3. You could try visualising your inner critic as the scared and vulnerable child that he/she really is. What does he/she look like? What are they most afraid of? What do they really need from you? Chances are that the inner critic needs soothing just like a vulnerable fearful child would. Try it and see what happens. What happens if you say to yourself in a soothing voice:

“It’s okay to be afraid before a big interview. It’s normal to feel this way. You can only give it your best shot. You have plenty to bring to this job and you are incredible for trying.”


And this brings us to self compassion. Kristin Neff, author of Self Compassion, talks about WHY we turn inwards to criticise and berate ourselves. In her blog, Why we Need to have Compassion for our Inner Critic, Neff discusses the fight, flight, freeze response as being partially to blame for our inner critic.


Our threat response.

As humans we evolved the threat system alongside a soothing system. The threat system serves to keep us safe from harm and threat. This was useful hundreds of years ago when humans faced many threats to their survival.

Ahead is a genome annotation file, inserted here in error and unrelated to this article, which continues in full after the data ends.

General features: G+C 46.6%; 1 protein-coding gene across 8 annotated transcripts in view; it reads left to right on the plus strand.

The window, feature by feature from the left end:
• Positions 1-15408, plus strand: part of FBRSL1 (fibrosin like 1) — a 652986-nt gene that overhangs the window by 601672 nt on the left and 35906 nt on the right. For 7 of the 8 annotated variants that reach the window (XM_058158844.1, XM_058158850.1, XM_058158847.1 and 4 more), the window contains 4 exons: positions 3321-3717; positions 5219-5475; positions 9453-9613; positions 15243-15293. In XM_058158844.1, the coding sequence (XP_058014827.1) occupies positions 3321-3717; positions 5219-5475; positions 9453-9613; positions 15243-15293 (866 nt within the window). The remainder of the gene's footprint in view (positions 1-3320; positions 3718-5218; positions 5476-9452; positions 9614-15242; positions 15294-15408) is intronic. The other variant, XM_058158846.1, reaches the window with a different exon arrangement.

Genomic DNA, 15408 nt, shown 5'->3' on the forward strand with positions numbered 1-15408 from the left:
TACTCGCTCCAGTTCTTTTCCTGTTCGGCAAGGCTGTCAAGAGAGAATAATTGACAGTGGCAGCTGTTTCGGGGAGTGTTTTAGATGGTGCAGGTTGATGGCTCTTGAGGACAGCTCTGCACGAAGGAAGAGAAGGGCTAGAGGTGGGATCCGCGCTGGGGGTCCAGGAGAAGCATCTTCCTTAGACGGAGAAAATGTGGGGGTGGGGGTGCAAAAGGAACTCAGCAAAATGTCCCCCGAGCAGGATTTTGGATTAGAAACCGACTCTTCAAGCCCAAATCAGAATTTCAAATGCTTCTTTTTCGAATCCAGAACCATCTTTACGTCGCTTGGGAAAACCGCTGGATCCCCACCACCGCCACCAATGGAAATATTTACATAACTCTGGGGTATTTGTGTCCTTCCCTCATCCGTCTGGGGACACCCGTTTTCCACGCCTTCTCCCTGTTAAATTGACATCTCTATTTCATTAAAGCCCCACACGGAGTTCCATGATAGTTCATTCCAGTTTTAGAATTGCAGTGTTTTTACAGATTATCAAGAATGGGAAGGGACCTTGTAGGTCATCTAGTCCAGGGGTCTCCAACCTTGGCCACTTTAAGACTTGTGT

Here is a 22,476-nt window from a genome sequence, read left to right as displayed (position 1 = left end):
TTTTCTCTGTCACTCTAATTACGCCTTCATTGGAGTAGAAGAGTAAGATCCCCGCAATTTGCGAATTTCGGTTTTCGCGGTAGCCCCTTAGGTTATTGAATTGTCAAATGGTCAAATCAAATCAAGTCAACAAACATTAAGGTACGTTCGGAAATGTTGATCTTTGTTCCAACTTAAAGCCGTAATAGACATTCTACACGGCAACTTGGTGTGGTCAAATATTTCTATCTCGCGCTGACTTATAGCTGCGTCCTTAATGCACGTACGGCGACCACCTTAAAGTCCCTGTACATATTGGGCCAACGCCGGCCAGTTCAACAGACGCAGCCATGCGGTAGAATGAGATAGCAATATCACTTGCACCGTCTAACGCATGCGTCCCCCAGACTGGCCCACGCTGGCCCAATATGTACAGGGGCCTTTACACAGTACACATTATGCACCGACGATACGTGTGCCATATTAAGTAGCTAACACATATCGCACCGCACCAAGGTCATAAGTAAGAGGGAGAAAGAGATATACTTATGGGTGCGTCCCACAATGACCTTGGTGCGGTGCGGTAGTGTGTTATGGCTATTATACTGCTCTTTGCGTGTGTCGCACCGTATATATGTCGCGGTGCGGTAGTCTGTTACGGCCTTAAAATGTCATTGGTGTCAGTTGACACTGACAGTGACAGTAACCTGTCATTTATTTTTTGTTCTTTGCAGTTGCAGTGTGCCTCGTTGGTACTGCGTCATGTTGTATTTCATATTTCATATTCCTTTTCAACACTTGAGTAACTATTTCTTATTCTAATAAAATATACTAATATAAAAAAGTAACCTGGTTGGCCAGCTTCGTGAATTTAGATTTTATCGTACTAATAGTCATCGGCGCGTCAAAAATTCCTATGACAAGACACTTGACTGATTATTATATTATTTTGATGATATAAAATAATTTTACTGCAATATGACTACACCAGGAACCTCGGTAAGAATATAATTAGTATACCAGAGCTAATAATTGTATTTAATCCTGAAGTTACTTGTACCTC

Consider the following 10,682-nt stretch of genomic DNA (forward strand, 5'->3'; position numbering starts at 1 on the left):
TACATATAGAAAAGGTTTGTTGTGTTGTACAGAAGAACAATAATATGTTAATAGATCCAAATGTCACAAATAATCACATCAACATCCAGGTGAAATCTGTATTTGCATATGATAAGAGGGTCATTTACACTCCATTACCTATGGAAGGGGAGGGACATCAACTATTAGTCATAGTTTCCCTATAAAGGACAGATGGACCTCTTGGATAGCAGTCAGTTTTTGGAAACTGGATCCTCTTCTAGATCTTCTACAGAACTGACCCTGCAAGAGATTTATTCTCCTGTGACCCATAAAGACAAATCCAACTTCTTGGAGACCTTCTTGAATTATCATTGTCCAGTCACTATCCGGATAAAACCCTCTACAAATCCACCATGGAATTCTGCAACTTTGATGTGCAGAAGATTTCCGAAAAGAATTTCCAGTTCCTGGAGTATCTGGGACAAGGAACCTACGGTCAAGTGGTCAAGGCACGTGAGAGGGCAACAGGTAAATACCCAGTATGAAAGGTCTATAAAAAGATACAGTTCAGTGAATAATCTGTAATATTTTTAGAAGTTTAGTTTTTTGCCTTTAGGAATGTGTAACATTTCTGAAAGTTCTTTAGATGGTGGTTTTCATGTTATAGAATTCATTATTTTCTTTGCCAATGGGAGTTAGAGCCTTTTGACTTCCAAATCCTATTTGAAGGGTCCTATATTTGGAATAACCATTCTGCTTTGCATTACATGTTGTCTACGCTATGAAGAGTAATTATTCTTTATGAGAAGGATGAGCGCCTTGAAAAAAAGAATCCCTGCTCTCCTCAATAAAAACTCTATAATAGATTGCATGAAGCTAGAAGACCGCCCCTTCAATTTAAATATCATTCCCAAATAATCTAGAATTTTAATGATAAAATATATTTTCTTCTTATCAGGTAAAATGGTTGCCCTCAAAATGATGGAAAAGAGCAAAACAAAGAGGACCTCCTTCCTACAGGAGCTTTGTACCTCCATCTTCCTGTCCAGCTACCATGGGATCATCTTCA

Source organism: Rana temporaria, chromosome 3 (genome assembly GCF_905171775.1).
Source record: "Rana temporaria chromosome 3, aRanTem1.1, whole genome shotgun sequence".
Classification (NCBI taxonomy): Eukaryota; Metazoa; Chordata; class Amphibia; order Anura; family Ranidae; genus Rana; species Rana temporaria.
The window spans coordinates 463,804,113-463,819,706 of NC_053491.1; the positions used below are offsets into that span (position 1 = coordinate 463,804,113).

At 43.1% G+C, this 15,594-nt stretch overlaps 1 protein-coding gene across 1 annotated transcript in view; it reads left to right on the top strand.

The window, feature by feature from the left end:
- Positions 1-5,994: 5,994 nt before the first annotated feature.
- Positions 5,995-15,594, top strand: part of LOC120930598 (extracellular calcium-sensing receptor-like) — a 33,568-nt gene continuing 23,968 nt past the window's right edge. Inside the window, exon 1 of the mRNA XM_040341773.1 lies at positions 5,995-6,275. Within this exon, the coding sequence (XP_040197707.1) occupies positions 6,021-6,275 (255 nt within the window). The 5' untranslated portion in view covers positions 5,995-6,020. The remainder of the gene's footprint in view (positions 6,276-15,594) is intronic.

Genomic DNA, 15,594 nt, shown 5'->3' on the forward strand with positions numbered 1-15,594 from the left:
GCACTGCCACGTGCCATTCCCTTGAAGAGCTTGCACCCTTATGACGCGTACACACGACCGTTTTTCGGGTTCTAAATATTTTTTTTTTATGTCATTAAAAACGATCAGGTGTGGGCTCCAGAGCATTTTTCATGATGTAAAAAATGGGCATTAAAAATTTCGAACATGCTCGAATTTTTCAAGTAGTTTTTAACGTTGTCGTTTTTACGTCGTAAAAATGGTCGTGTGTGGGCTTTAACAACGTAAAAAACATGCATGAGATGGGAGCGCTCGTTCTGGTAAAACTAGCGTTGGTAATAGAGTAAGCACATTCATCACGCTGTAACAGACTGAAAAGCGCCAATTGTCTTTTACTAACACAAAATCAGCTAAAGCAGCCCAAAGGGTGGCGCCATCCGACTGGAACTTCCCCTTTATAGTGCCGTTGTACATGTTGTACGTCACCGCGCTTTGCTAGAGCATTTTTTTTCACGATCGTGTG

However, it’s not so useful today as most of the threat we face today is a threat to our self-concept.


“ We confuse our thoughts and representations of ourselves for our actual selves, meaning that when our self-image is under siege, we react as if our very existence is threatened.” States Neff.


So, when we feel threatened by our very own thoughts we activate our fight, flight and freeze response. Our minds cannot perceive the difference between an internal (in our minds) and an external threat. We become anxious, restless, ruminate, and beat ourselves up. Our stress levels increase and over time we can become depressed.


Our soothing system.

To help us with this we can turn on our soothing system (think about the soothing and caring that human give to their young). We can become compassionate and caring towards ourselves which will take us out of the threat system and into the soothing system.


Speak kindly to yourself; think of the things that you might say to a friend or child, this will lower your cortisol and activate the parasympathetic nervous system. This will decrease your stress levels and lower anxiety. You will notice that there is a softening of the judgement, anger and fear as you think kindly towards yourself.


Ways to speak kindly to ourselves could be.


"Well done for getting out and running in the rain. That was tough and I did well."

"I know I am struggling right now. That's absolutely ok and normal given the circumstances. If today is a hard day then tomorrow will be better."

"It's ok to cry and be upset. It's a normal human emotion. I'll give myself this quiet time to relax and not judge myself so unkindly. It's all allowed."


All of this is the first step towards getting rid of that negative inner critic that has been inside of you for so long and no longer serves you. Try it.


If you need help with your inner critic and with ways to become kinder to yourself and please reach out. I respond immediately to messages. Tel 07387570930 or email samanthaflanagan201@gmail.com